THE SUB-PRIME CRISIS OF 2008
The word meltdown no longer applies to just nuclear reactors, unruly toddlers or Popsicles and is extended to sub-prime as well. The sub-prime mortgage crisis was a slight tremor that turned into a disaster, threatening to plunge the U.S. economy into its worst recession since the tech bubble in the early 2000s. The only consensus on the issue of who caused the financial sub-prime crisis of 2008 has been that there were many who did. In the instance of sub-prime mortgage woes, there is no single entity or individual to point the finger at. Instead, this mess is a collective creation of the world's central banks, homeowners, lenders, credit rating agencies and underwriters, and investors. The economy was at risk of a deep recession after the dotcom bubble burst in early 2000; this situation was compounded by the September 11 terrorist attacks that followed in 2001. In response, central banks around the world tried to stimulate the economy. They created capital liquidity through a reduction in interest rates. In turn, investors sought higher returns through riskier investments. Lenders took on greater risks too, and approved sub-prime mortgage loans to borrowers with poor credit. Consumer demand drove the housing bubble to all-time highs in the summer of 2005, which ultimately collapsed in August of 2006. Housing prices in the United States crested in 2007, following nearly a decade of unprecedented increases fuelled by a perfect storm of easy credit conditions, sub-prime lending, predatory lending and fraudulent underwriting practices. When the housing bubble burst, the consequences were far reaching, affecting home values, home supply retail outlets, home builders, foreclosures and the mortgage, credit, hedge fund and foreign bank markets. The author wishes to analyse the causes and effects of the subprime crisis of 2008 in detail with special focus on the banking regulation. The paper also studies the timeline of the crisis and its impact on India and other developing nations. It provides for certain valuable suggestions for the banking industry to prevent the re occurrence of such a meltdown in the near future. Research Methodology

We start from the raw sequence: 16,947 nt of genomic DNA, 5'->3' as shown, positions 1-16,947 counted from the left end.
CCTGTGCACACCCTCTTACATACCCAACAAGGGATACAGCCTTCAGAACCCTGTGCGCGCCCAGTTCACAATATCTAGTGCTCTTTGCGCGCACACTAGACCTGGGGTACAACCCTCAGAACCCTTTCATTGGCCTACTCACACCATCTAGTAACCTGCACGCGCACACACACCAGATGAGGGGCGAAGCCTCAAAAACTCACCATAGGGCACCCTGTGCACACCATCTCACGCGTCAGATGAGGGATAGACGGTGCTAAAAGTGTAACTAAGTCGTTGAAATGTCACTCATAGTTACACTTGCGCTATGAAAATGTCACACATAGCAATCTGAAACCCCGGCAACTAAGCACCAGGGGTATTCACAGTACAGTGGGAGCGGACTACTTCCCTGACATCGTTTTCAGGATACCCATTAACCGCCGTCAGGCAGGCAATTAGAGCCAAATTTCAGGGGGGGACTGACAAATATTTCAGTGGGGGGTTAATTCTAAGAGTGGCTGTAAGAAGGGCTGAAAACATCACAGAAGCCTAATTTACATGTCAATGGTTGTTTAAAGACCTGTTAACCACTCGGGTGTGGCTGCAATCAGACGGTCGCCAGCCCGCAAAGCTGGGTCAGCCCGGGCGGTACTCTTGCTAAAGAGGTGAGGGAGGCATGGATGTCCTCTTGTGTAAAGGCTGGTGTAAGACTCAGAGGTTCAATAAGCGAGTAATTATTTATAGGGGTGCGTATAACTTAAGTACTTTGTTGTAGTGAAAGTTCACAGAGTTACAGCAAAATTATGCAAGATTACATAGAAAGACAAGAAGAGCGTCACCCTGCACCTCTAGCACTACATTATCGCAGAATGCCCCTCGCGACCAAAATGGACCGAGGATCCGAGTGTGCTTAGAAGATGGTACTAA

The Researcher has adopted the doctrinal form of research in completing this project. This form of research was most appropriate as the project is a study of the Sub-prime Crisis in the United States and across the world. Research material used includes works of eminent economists and scholars about the causes and effects of the Sub-prime Crisis. Also, online sources like Investopedia, JSTOR, Google Books, Hein Online and various university sites have been used. No part of this project is plagiarized and it is the original work of the Researcher.
SUB-PRIME & RELATED CONCEPTS
Before delving into the crisis of 2008 and its causes and effects to the economy, the author wishes to explain the relevant definitions for the term sub-prime and connected concepts. The term ‘sub-prime’ is a general classification of borrowers with a tarnished or limited credit history, which was surprisingly a large chunk of the American population. It is classifications of loans offered at rates which are greater than the prime rate to individuals who are unable qualify for prime rate loans. In addition to having higher interest rates than prime-rate loans, sub-prime loans often come with higher fees. A process known as risk-based pricing is used to calculate mortgage rates and terms - the worse your credit, the more expensive the loan. In such a system, lenders end up using a credit scoring system to determine which loans a borrower is interested in and is worthy of investing in it. They carry more credit risk, and as such, have higher interest rates as well. Approximately more than 25% of mortgage originations are classified as sub-prime originations. In some cases, certain borrowers are also classified as sub-prime despite having a good credit history, since...
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